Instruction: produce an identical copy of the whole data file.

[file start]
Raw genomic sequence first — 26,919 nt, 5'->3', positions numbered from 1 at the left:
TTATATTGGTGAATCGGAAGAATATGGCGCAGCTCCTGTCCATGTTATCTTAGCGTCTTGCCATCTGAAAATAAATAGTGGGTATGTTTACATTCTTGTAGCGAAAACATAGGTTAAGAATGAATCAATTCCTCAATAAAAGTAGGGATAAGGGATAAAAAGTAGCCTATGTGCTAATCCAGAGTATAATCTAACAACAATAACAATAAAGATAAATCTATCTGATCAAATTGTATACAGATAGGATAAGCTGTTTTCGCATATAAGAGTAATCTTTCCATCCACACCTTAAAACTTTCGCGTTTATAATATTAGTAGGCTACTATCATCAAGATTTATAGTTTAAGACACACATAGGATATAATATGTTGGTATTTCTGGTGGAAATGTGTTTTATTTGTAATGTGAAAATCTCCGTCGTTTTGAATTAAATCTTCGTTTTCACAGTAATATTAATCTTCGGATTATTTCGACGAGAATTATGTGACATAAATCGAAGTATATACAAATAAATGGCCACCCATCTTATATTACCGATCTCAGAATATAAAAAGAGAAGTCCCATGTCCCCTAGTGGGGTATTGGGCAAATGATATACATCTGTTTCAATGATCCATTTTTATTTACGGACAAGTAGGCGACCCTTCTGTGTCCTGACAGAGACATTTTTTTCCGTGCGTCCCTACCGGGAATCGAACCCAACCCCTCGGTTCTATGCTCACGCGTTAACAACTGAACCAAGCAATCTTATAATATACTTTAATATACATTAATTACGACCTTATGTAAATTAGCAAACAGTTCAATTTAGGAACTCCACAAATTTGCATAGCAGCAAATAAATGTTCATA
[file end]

Raw genomic sequence first — 26,919 nt, 5'->3', positions numbered from 1 at the left:
TTATATTGGTGAATCGGAAGAATATGGCGCAGCTCCTGTCCATGTTATCTTAGCGTCTTGCCATCTGAAAATAAATAGTGGGTATGTTTACATTCTTGTAGCGAAAACATAGGTTAAGAATGAATCAATTCCTCAATAAAAGTAGGGATAAGGGATAAAAAGTAGCCTATGTGCTAATCCAGAGTATAATCTAACAACAATAACAATAAAGATAAATCTATCTGATCAAATTGTATACAGATAGGATAAGCTGTTTTCGCATATAAGAGTAATCTTTCCATCCACACCTTAAAACTTTCGCGTTTATAATATTAGTAGGCTACTATCATCAAGATTTATAGTTTAAGACACACATAGGATATAATATGTTGGTATTTCTGGTGGAAATGTGTTTTATTTGTAATGTGAAAATCTCCGTCGTTTTGAATTAAATCTTCGTTTTCACAGTAATATTAATCTTCGGATTATTTCGACGAGAATTATGTGACATAAATCGAAGTATATACAAATAAATGGCCACCCATCTTATATTACCGATCTCAGAATATAAAAAGAGAAGTCCCATGTCCCCTAGTGGGGTATTGGGCAAATGATATACATCTGTTTCAATGATCCATTTTTATTTACGGACAAGTAGGCGACCCTTCTGTGTCCTGACAGAGACATTTTTTTCCGTGCGTCCCTACCGGGAATCGAACCCAACCCCTCGGTTCTATGCTCACGCGTTAACAACTGAACCAAGCAATCTTATAATATACTTTAATATACATTAATTACGACCTTATGTAAATTAGCAAACAGTTCAATTTAGGAACTCCACAAATTTGCATAGCAGCAAATAAATGTTCATA